Approximately 140 million people worldwide are infected with hepatitis C virus (HCV), 11 million of whom are <15 years of age.1 The prevalence of HCV infection in children ranges widely by region, varying from 0% to 0.4% in developed regions and up to 14.5% in developing regions.2 There is a relative paucity of epidemiologic data regarding the disease course and morbidity and mortality of HCV in children. A more favorable prognosis was observed in children than in infected adults because of more frequent spontaneous recovery and fewer risks of fulminant hepatitis and fibrosis progression in children.2–4 However, approximately 4%–6% of children develop compensated cirrhosis (CC) or decompensated cirrhosis (DC), and 4–5 children undergo liver transplantation (LT) annually in the United States for DC and hepatocellular carcinoma (HCC) as a consequence of HCV.5–7 Despite these findings, the assessment and treatment of HCV in children are implemented in a manner similar to that used for adults based on the current guidelines8 in which pegylated interferon α plus ribavirin (PR) treatment is recommended. For children receiving PR treatment, the sustained virologic response (SVR) for genotypes 1/4 and 2/3 is approximately 52% and 89%, respectively.2,9 However, many infected children do not complete PR treatment due to its shortcomings.3
The regimen of ledipasvir/sofosbuvir (LS) is currently used in adults and is well tolerated in adolescents because of its appropriate pharmacokinetic profile.10,11 In adolescents with HCV genotype 2 and 3 infections, the regimen of sofosbuvir/ribavirin (SR) also demonstrates clinical efficacy and good patient-reported outcomes.12 In 2017, LS and SR were approved for managing adolescents with HCV genotype 1, 4, 5, and 6 infections and genotype 2 and 3 infections, respectively.13 A position paper published by the Hepatology Committee of the European Society of Pediatric Gastroenterology, Hepatology and Nutrition addressed therapeutic management issues related to direct-acting antiviral combinations, including goals, endpoints, indications, contraindications, and the optimal treatment regimen, in children with chronic HCV infection.13 However, it is unclear whether these novel oral regimens represent a cost-effective strategy for treating adolescents with HCV infection.
This study aimed to examine the health and economic outcomes of novel oral regimens and pegylated interferon α–based treatments for managing HCV genotype 1, 2, 3, and 4 infections in adolescents in the United States and China. We compared the cost-effectiveness of these regimens in the world’s 2 largest economies, representing developed (United States) and resource-constrained (China) settings.
MATERIALS AND METHODS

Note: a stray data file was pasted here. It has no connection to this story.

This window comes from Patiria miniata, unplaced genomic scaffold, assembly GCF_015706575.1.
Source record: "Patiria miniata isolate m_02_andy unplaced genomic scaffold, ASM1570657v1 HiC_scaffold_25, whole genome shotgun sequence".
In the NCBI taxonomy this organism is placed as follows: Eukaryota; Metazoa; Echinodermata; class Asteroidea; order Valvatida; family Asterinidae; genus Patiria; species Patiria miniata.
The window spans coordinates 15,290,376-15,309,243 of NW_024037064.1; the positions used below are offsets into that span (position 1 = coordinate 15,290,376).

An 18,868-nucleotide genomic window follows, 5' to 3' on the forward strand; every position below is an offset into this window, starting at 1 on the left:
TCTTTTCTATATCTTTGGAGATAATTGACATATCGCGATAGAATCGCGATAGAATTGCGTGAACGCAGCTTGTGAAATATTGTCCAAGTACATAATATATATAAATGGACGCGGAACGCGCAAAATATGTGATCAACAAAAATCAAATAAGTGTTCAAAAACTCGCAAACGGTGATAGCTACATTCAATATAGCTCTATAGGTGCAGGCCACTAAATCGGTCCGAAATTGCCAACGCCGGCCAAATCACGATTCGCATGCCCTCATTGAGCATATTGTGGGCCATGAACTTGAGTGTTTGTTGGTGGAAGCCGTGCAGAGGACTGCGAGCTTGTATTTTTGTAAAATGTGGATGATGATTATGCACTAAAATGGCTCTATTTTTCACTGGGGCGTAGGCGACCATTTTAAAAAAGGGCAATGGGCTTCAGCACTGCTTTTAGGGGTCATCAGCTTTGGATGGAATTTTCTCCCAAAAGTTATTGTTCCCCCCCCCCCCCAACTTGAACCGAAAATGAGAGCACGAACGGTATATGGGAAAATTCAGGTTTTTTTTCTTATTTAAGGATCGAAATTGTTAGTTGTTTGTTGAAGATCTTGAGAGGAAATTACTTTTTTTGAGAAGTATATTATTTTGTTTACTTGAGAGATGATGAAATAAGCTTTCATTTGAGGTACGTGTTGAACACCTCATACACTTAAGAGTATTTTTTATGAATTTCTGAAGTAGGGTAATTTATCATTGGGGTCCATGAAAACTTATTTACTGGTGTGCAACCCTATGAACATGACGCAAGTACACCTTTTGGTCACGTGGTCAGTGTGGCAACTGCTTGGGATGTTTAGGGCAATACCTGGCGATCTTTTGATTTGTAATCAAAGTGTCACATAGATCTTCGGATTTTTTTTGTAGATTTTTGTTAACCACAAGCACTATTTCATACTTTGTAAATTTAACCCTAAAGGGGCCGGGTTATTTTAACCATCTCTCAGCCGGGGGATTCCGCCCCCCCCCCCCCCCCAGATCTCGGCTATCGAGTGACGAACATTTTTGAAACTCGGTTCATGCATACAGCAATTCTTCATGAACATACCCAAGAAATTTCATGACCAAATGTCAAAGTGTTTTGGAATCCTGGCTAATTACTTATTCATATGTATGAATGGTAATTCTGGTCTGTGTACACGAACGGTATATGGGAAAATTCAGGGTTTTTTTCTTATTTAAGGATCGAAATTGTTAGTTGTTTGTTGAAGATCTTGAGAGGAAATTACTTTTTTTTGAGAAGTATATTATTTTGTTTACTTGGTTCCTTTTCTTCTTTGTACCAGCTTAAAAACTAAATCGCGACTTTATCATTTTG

Analytic and Model Overview
A previously published state-transition Markov model was adopted to examine the lifetime cost-effectiveness of novel oral regimens for adolescents with HCV infection relative to the cost-effectiveness of currently available regimens in the United States and China,14 including the following: the pegylated interferon with PR strategy for genotypes 1–4 (reference strategy); the LS strategy for genotypes 1 and 4; the SR strategy for genotypes 2 and 3; and the ledipasvir/sofosbuvir/ribavirin (LSR) strategy for genotype 3.
The Markov model reflected the natural disease course of HCV infection, which included 14 exclusive health states (Fig. 1): 5 METAVIR liver fibrosis states [no fibrosis (F0), portal fibrosis without septa (F1), portal fibrosis with few septa (F2), numerous septa without fibrosis (F3), or cirrhosis (F4)] and 5 METAVIR liver fibrosis states (SVR F0–F4) with SVR if active treatment was administered, CC, DC, HCC, LT, and death. The Markov cycle length was 12 weeks with a lifetime horizon. During each Markov cycle, patients remained in their current health state or moved to another health state, as shown by arrows at the end of each cycle. The source of the transition probabilities and their details are described in the following paragraph. At the beginning of the model, a hypothetic patient cohort of adolescents was assigned to the 5 stages of fibrosis (F0–F4) based on the proportions reported in the literature. If patients in stages F0–F2 transited to SVR, they were assumed to be cured and not incur recurrence again; however, those in stages SVR F3 and SVR F4 who achieved SVR were allowed to progress to DC and HCC, albeit at a slower rate based on a recent cohort study that compared patients in stages F3 and F4. After patients entered into the DC and HCC states, they incurred disease-specific mortality or received LT. Patients in health states other than DC, HCC, and LT experienced natural mortality.